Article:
• If you have trouble taking your medicine as prescribed, talk with your health care provider to make sure you understand your treatment plan. Find tips for how to #AimForZero missed medications at epilepsy.com/aimforzero/take-medication.
  • “A single missed dose of medication can cause a seizure, even if a dose has been missed many times before without a seizure. Taking medications is a must,” says Dr. Orrin Devinsky of NYU Langone Comprehensive Epilepsy Center. #AimForZero epilepsy.com/aimforzero/take-medication
  • Sleep problems are often seen in people with epilepsy. You may need testing to find the cause of poor sleep. Find tips for getting a good night’s sleep: bit.ly/2xYGJsk #AimForZero Lost Sleep: epilepsy.com/aimforzero/get-enough-sleep
  • Research shows that there is a significant relationship between sleep deprivation and seizures in people with epilepsy. Find help to #AimForZero lost sleep at epilepsy.com/aimforzero/get-enough-sleep.
  • Find tips on how to improve your sleep at epilepsy.com/trigger-lack-sleep. #AimForZero Lost Sleep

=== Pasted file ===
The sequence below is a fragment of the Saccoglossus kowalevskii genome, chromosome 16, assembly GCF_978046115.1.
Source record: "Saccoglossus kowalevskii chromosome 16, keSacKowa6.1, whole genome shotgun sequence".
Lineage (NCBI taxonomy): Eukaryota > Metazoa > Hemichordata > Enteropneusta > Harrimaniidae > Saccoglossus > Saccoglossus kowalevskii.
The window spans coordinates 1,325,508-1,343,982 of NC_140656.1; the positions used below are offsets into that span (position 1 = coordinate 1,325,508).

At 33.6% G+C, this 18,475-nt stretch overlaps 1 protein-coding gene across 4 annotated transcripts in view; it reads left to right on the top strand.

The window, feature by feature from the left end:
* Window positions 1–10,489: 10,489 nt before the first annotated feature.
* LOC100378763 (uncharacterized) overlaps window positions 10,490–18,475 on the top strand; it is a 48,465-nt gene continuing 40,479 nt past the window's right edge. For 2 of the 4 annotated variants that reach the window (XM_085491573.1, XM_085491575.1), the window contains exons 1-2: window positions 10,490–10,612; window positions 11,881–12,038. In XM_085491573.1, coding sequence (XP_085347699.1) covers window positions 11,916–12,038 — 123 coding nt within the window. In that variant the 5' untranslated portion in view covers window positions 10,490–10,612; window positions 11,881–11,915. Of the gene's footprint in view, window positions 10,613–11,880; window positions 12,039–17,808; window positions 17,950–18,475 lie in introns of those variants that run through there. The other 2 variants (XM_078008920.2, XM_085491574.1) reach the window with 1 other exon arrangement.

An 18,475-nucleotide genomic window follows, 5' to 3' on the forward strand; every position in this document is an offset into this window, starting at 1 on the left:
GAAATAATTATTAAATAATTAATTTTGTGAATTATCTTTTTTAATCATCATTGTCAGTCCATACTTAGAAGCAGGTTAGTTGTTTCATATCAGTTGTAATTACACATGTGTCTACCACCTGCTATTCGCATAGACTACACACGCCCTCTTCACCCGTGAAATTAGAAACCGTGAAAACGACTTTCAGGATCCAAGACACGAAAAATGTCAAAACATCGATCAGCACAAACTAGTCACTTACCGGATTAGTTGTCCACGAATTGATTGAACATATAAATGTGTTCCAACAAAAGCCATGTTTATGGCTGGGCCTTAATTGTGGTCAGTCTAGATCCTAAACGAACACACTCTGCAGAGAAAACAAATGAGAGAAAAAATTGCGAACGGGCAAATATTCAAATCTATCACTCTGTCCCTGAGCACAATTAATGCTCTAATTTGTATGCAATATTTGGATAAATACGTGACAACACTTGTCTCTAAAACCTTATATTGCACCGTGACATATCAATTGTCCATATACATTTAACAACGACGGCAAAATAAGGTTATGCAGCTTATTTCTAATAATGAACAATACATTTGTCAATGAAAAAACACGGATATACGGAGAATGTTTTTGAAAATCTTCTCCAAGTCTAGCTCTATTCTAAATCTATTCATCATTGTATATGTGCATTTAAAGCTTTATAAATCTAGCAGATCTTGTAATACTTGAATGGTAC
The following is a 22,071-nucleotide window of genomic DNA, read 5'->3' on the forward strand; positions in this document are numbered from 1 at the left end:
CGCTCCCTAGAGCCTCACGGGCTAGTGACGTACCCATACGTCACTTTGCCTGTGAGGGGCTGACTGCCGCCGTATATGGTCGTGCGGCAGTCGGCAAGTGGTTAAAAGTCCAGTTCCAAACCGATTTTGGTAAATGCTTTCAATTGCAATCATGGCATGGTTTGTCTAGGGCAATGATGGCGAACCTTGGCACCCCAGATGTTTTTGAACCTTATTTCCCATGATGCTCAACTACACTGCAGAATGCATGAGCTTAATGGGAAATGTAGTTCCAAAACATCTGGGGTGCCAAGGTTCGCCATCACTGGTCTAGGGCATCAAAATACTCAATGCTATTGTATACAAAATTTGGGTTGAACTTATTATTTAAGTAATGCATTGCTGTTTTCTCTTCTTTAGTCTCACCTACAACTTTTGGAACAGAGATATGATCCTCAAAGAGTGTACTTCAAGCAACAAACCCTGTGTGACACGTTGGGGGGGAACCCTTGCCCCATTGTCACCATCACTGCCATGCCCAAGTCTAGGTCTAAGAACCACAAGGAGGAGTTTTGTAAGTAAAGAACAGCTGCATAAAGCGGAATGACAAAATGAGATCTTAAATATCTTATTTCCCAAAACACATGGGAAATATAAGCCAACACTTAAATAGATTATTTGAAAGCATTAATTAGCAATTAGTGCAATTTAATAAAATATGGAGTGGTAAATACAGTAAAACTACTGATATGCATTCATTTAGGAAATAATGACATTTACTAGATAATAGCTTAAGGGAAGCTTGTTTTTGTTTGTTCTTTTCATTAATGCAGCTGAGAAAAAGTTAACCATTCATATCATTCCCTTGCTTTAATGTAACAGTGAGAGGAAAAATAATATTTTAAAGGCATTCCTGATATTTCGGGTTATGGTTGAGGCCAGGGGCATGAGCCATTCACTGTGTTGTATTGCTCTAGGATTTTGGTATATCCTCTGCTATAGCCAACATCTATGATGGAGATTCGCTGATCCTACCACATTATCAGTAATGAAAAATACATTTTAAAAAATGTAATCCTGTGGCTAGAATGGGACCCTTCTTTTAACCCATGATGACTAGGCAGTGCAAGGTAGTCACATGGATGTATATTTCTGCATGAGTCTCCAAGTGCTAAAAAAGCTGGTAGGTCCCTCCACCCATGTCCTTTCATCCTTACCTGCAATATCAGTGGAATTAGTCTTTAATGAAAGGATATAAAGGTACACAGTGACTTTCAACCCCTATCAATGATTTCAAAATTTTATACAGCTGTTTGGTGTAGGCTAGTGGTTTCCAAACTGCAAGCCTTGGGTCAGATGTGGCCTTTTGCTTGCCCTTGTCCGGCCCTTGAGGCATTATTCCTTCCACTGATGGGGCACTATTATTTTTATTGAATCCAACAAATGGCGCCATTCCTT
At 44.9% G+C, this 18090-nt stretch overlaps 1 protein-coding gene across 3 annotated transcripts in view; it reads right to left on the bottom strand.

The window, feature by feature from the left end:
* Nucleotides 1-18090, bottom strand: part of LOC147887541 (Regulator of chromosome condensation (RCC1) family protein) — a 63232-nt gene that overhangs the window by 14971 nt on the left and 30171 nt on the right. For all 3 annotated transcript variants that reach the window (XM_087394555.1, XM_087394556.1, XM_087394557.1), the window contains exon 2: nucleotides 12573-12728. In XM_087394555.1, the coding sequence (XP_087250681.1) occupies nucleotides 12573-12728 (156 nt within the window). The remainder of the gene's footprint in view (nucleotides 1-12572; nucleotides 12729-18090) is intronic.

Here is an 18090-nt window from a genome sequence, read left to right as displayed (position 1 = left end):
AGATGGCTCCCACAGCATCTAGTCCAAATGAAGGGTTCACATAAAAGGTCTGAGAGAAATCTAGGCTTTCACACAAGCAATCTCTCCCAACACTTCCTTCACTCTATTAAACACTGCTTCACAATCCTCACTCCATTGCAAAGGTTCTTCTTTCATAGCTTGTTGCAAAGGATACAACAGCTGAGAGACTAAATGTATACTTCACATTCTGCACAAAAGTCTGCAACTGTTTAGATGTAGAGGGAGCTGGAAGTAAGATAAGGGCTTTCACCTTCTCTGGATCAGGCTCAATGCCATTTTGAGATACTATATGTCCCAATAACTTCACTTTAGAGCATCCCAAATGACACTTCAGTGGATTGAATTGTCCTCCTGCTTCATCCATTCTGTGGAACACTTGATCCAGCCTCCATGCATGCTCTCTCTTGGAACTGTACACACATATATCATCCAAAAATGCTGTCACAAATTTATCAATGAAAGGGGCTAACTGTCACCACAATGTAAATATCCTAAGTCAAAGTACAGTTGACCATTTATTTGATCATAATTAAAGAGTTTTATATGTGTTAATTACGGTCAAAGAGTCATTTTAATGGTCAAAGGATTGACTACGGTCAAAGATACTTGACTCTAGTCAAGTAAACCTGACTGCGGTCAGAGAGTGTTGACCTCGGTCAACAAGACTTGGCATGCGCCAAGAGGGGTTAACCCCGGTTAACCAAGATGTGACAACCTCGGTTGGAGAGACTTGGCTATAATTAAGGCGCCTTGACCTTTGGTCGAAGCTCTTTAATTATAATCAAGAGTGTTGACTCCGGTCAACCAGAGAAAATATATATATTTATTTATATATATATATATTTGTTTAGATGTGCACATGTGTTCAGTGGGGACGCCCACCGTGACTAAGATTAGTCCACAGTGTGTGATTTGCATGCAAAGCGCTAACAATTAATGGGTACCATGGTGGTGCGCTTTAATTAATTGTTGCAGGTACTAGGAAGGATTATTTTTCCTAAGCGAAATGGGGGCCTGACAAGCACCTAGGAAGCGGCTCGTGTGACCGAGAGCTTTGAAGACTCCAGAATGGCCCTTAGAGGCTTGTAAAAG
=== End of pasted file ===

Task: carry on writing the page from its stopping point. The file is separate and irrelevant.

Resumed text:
• SUDEP often happens at night, so people with epilepsy are encouraged to use a seizure alert device or share a bedroom with someone who can provide seizure first aid. Sleep Safe. #AimForZero SUDEP epilepsy.com/aimforzero/get-enough-sleep
  • Seizures at night put you at higher risk for SUDEP. Use a device to detect seizures at night or share a bedroom so someone is alerted or there to help. Talk to your health care provider about night time seizures and what’s right for you. Find help to #AimForZero seizures at night at epilepsy.com/SUDEP-alert-devices.
  • Seizure medicines can lower a person’s tolerance for alcohol. Learn about alcohol and epilepsy at bit.ly/1yVe3dr. Limit Alcohol. #AimForZero Seizures
  • All people with epilepsy are at a high risk of seizures after drinking three or more alcoholic beverages. Limit Alcohol. #AimForZero Seizures epilepsy.com/aimforzero/limit-alcohol
  • The Epilepsy Foundation believes even one seizure is not acceptable. So we support new therapies research to work toward no seizures for all people living with epilepsy. epilepsy.com/research #AimForZero Seizures
  • For 7 out of 10 people living with epilepsy today, their seizures can be controlled with available therapies and good seizure-management practices including the support of an epilepsy specialist. Strive to #AimForZero seizures by adding an epileptologist to your team: epilepsy.com/find-specialist